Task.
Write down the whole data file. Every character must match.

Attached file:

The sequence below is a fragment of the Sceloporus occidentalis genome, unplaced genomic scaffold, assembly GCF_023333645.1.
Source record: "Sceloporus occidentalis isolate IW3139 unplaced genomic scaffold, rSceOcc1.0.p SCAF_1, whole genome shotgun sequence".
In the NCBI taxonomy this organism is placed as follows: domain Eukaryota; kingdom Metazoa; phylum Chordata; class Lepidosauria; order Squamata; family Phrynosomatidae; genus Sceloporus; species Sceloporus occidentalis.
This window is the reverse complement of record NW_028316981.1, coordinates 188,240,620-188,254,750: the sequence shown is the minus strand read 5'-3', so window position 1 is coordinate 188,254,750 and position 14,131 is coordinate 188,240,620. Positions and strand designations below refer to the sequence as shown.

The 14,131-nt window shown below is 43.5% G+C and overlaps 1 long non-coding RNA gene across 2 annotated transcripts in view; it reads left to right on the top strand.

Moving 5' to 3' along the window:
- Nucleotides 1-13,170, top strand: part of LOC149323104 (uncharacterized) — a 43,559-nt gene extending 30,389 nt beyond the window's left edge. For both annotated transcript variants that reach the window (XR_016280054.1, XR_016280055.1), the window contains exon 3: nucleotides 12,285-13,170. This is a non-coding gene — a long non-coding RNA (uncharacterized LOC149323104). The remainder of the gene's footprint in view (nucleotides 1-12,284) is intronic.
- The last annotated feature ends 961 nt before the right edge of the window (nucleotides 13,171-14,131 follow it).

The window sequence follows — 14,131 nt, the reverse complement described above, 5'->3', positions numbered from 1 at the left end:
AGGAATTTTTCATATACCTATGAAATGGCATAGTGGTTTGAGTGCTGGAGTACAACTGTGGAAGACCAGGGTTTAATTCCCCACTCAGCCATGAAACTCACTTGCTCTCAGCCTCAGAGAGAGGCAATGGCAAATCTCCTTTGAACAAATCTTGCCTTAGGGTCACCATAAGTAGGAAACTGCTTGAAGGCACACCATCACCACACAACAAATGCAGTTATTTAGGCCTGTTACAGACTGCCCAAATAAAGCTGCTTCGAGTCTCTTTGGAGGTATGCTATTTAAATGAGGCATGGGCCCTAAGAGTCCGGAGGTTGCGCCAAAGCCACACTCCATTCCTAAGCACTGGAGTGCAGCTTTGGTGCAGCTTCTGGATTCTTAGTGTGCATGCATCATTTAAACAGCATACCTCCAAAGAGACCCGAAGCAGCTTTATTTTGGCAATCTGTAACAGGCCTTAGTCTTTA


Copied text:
The sequence below is a fragment of the Sceloporus occidentalis genome, unplaced genomic scaffold, assembly GCF_023333645.1.
Source record: "Sceloporus occidentalis isolate IW3139 unplaced genomic scaffold, rSceOcc1.0.p SCAF_1, whole genome shotgun sequence".
In the NCBI taxonomy this organism is placed as follows: domain Eukaryota; kingdom Metazoa; phylum Chordata; class Lepidosauria; order Squamata; family Phrynosomatidae; genus Sceloporus; species Sceloporus occidentalis.
This window is the reverse complement of record NW_028316981.1, coordinates 188,240,620-188,254,750: the sequence shown is the minus strand read 5'-3', so window position 1 is coordinate 188,254,750 and position 14,131 is coordinate 188,240,620. Positions and strand designations below refer to the sequence as shown.

The 14,131-nt window shown below is 43.5% G+C and overlaps 1 long non-coding RNA gene across 2 annotated transcripts in view; it reads left to right on the top strand.

Moving 5' to 3' along the window:
- Nucleotides 1-13,170, top strand: part of LOC149323104 (uncharacterized) — a 43,559-nt gene extending 30,389 nt beyond the window's left edge. For both annotated transcript variants that reach the window (XR_016280054.1, XR_016280055.1), the window contains exon 3: nucleotides 12,285-13,170. This is a non-coding gene — a long non-coding RNA (uncharacterized LOC149323104). The remainder of the gene's footprint in view (nucleotides 1-12,284) is intronic.
- The last annotated feature ends 961 nt before the right edge of the window (nucleotides 13,171-14,131 follow it).

The window sequence follows — 14,131 nt, the reverse complement described above, 5'->3', positions numbered from 1 at the left end:
AGGAATTTTTCATATACCTATGAAATGGCATAGTGGTTTGAGTGCTGGAGTACAACTGTGGAAGACCAGGGTTTAATTCCCCACTCAGCCATGAAACTCACTTGCTCTCAGCCTCAGAGAGAGGCAATGGCAAATCTCCTTTGAACAAATCTTGCCTTAGGGTCACCATAAGTAGGAAACTGCTTGAAGGCACACCATCACCACACAACAAATGCAGTTATTTAGGCCTGTTACAGACTGCCCAAATAAAGCTGCTTCGAGTCTCTTTGGAGGTATGCTATTTAAATGAGGCATGGGCCCTAAGAGTCCGGAGGTTGCGCCAAAGCCACACTCCATTCCTAAGCACTGGAGTGCAGCTTTGGTGCAGCTTCTGGATTCTTAGTGTGCATGCATCATTTAAACAGCATACCTCCAAAGAGACCCGAAGCAGCTTTATTTTGGCAATCTGTAACAGGCCTTAGTCTTTA